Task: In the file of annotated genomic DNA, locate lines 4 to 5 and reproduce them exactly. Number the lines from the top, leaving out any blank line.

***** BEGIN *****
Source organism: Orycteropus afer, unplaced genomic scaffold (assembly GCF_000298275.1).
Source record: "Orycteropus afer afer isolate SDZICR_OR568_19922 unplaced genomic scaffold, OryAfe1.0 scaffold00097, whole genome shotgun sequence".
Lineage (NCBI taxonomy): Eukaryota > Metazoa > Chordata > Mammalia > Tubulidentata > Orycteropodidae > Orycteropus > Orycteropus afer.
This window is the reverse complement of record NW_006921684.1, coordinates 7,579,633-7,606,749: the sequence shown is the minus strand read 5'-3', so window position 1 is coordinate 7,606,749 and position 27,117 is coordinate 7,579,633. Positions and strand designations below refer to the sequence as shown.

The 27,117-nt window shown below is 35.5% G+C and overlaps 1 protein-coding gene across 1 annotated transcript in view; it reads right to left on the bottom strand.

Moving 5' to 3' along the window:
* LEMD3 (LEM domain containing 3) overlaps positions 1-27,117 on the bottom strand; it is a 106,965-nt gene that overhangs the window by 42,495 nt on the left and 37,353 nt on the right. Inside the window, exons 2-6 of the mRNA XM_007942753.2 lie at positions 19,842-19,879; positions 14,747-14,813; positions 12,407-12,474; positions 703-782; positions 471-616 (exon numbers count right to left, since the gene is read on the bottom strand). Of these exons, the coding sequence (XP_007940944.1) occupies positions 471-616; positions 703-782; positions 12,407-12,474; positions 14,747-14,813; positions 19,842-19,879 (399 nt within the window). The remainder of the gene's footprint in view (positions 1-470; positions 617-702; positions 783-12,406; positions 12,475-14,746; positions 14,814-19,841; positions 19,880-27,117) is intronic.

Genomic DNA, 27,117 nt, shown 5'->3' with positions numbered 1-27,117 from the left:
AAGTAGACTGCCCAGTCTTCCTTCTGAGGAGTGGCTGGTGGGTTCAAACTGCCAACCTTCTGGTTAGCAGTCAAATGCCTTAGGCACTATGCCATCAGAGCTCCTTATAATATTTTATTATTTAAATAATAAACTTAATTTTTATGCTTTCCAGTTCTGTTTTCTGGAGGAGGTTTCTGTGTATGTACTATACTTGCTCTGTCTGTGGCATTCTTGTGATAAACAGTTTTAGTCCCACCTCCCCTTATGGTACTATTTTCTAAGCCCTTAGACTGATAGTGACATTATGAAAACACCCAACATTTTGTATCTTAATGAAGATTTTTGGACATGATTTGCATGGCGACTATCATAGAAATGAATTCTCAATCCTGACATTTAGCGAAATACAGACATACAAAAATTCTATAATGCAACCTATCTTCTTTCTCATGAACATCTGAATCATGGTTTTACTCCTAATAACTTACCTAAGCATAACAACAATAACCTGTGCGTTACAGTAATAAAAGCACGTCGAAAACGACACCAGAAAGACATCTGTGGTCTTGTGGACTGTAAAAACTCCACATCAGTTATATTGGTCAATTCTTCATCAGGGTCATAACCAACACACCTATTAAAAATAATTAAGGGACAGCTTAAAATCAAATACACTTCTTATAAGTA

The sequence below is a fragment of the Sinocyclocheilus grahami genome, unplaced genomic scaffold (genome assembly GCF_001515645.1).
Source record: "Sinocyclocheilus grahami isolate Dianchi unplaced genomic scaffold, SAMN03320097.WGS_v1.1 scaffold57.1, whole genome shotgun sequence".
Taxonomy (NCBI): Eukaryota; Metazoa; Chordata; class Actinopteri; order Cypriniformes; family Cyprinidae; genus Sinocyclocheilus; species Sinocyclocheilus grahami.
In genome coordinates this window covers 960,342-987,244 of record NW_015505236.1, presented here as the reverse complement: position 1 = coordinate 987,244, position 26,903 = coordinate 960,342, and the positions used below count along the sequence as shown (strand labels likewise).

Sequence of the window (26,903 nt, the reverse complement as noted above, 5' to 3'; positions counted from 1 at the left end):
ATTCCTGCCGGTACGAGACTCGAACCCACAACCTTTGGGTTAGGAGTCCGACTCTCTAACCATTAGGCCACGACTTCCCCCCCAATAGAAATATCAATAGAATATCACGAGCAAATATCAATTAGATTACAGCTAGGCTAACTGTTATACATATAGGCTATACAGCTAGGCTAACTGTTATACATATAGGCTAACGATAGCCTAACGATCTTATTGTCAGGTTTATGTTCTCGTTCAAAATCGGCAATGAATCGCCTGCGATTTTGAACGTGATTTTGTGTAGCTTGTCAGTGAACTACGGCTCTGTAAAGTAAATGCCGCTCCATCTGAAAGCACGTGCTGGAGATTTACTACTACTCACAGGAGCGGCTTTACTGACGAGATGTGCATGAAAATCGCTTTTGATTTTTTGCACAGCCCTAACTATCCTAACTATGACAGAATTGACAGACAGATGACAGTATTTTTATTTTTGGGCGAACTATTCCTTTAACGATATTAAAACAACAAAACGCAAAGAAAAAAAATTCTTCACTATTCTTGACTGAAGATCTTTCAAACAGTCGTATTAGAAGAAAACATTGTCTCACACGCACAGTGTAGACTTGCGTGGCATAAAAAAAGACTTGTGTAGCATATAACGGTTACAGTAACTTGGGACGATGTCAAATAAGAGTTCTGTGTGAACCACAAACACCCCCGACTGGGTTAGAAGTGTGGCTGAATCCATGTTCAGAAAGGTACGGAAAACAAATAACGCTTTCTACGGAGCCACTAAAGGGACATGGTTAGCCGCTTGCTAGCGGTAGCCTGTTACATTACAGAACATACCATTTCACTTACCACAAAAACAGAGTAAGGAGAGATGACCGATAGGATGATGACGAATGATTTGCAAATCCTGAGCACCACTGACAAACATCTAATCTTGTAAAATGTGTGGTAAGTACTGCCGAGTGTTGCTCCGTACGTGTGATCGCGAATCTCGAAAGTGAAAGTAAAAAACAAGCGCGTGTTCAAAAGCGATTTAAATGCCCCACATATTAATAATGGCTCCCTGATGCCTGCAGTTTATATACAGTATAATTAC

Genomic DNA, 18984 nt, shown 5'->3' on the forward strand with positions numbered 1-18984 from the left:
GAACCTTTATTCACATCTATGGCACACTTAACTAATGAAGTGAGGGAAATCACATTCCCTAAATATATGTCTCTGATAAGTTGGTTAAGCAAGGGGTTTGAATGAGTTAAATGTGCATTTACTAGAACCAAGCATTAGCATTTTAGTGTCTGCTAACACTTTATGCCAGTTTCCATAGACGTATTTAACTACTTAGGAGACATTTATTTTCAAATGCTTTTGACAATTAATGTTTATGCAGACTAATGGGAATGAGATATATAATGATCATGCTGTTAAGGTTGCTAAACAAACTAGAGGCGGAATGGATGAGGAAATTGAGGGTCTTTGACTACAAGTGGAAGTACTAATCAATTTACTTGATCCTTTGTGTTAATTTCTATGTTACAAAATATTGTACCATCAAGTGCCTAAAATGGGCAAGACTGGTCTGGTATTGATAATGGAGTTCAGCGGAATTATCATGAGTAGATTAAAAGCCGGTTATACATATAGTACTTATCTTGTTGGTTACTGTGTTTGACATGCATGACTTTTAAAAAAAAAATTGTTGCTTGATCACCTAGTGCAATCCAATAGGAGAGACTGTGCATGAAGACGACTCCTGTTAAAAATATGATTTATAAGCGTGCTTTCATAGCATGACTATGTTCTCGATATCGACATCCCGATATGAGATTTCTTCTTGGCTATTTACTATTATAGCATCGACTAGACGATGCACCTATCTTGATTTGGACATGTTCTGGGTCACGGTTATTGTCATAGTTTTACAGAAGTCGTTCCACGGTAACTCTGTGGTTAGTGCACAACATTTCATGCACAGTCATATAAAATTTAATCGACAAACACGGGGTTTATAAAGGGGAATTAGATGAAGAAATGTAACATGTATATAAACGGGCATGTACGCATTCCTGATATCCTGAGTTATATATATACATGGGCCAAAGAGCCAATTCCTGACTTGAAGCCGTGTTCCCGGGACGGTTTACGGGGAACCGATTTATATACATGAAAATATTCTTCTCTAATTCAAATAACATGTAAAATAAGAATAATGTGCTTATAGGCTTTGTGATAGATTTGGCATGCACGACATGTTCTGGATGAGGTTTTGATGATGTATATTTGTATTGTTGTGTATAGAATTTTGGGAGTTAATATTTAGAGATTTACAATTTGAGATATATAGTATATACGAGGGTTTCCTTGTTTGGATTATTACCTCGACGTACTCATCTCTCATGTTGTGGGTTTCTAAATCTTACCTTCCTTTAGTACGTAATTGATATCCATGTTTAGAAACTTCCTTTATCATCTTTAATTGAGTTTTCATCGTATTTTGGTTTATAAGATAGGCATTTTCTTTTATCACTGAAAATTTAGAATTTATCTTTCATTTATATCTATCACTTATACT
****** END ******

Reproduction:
This window is the reverse complement of record NW_006921684.1, coordinates 7,579,633-7,606,749: the sequence shown is the minus strand read 5'-3', so window position 1 is coordinate 7,606,749 and position 27,117 is coordinate 7,579,633. Positions and strand designations below refer to the sequence as shown.

The 27,117-nt window shown below is 35.5% G+C and overlaps 1 protein-coding gene across 1 annotated transcript in view; it reads right to left on the bottom strand.